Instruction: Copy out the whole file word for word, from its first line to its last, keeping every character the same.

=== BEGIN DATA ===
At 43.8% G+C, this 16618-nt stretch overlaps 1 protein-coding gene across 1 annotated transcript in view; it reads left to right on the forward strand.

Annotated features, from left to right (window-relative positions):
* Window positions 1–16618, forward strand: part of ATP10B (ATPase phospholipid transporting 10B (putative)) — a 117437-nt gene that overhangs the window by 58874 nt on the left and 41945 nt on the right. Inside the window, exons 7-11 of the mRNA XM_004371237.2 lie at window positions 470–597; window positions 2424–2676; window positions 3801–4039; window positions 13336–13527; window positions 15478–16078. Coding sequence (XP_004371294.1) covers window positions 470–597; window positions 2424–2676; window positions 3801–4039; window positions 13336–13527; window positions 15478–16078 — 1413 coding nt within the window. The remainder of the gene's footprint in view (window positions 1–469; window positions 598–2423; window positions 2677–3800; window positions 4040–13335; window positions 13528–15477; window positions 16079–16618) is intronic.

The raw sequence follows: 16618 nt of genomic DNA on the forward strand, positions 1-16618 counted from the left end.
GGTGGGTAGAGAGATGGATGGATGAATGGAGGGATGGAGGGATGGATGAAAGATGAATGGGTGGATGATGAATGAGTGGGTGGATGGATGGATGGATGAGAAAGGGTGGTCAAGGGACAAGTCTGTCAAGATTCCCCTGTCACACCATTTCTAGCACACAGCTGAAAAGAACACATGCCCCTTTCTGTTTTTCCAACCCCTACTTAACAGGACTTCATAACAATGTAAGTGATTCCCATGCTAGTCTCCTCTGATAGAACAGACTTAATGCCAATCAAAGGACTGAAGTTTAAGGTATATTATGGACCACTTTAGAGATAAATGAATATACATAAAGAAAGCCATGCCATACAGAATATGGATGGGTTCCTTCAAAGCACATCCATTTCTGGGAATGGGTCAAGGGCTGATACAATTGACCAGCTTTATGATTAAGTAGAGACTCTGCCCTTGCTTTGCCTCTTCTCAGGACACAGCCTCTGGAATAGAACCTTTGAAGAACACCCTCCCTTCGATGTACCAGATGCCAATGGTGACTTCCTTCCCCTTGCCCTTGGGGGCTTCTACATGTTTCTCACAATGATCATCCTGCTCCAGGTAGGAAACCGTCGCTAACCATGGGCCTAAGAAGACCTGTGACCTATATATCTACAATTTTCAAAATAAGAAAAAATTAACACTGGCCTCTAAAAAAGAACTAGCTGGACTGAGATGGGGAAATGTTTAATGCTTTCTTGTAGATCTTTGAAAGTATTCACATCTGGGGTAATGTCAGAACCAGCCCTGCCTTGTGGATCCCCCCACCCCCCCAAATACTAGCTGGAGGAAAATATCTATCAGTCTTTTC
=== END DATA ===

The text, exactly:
At 43.8% G+C, this 16618-nt stretch overlaps 1 protein-coding gene across 1 annotated transcript in view; it reads left to right on the forward strand.

Annotated features, from left to right (window-relative positions):
* Window positions 1–16618, forward strand: part of ATP10B (ATPase phospholipid transporting 10B (putative)) — a 117437-nt gene that overhangs the window by 58874 nt on the left and 41945 nt on the right. Inside the window, exons 7-11 of the mRNA XM_004371237.2 lie at window positions 470–597; window positions 2424–2676; window positions 3801–4039; window positions 13336–13527; window positions 15478–16078. Coding sequence (XP_004371294.1) covers window positions 470–597; window positions 2424–2676; window positions 3801–4039; window positions 13336–13527; window positions 15478–16078 — 1413 coding nt within the window. The remainder of the gene's footprint in view (window positions 1–469; window positions 598–2423; window positions 2677–3800; window positions 4040–13335; window positions 13528–15477; window positions 16079–16618) is intronic.

The raw sequence follows: 16618 nt of genomic DNA on the forward strand, positions 1-16618 counted from the left end.
GGTGGGTAGAGAGATGGATGGATGAATGGAGGGATGGAGGGATGGATGAAAGATGAATGGGTGGATGATGAATGAGTGGGTGGATGGATGGATGGATGAGAAAGGGTGGTCAAGGGACAAGTCTGTCAAGATTCCCCTGTCACACCATTTCTAGCACACAGCTGAAAAGAACACATGCCCCTTTCTGTTTTTCCAACCCCTACTTAACAGGACTTCATAACAATGTAAGTGATTCCCATGCTAGTCTCCTCTGATAGAACAGACTTAATGCCAATCAAAGGACTGAAGTTTAAGGTATATTATGGACCACTTTAGAGATAAATGAATATACATAAAGAAAGCCATGCCATACAGAATATGGATGGGTTCCTTCAAAGCACATCCATTTCTGGGAATGGGTCAAGGGCTGATACAATTGACCAGCTTTATGATTAAGTAGAGACTCTGCCCTTGCTTTGCCTCTTCTCAGGACACAGCCTCTGGAATAGAACCTTTGAAGAACACCCTCCCTTCGATGTACCAGATGCCAATGGTGACTTCCTTCCCCTTGCCCTTGGGGGCTTCTACATGTTTCTCACAATGATCATCCTGCTCCAGGTAGGAAACCGTCGCTAACCATGGGCCTAAGAAGACCTGTGACCTATATATCTACAATTTTCAAAATAAGAAAAAATTAACACTGGCCTCTAAAAAAGAACTAGCTGGACTGAGATGGGGAAATGTTTAATGCTTTCTTGTAGATCTTTGAAAGTATTCACATCTGGGGTAATGTCAGAACCAGCCCTGCCTTGTGGATCCCCCCACCCCCCCAAATACTAGCTGGAGGAAAATATCTATCAGTCTTTTC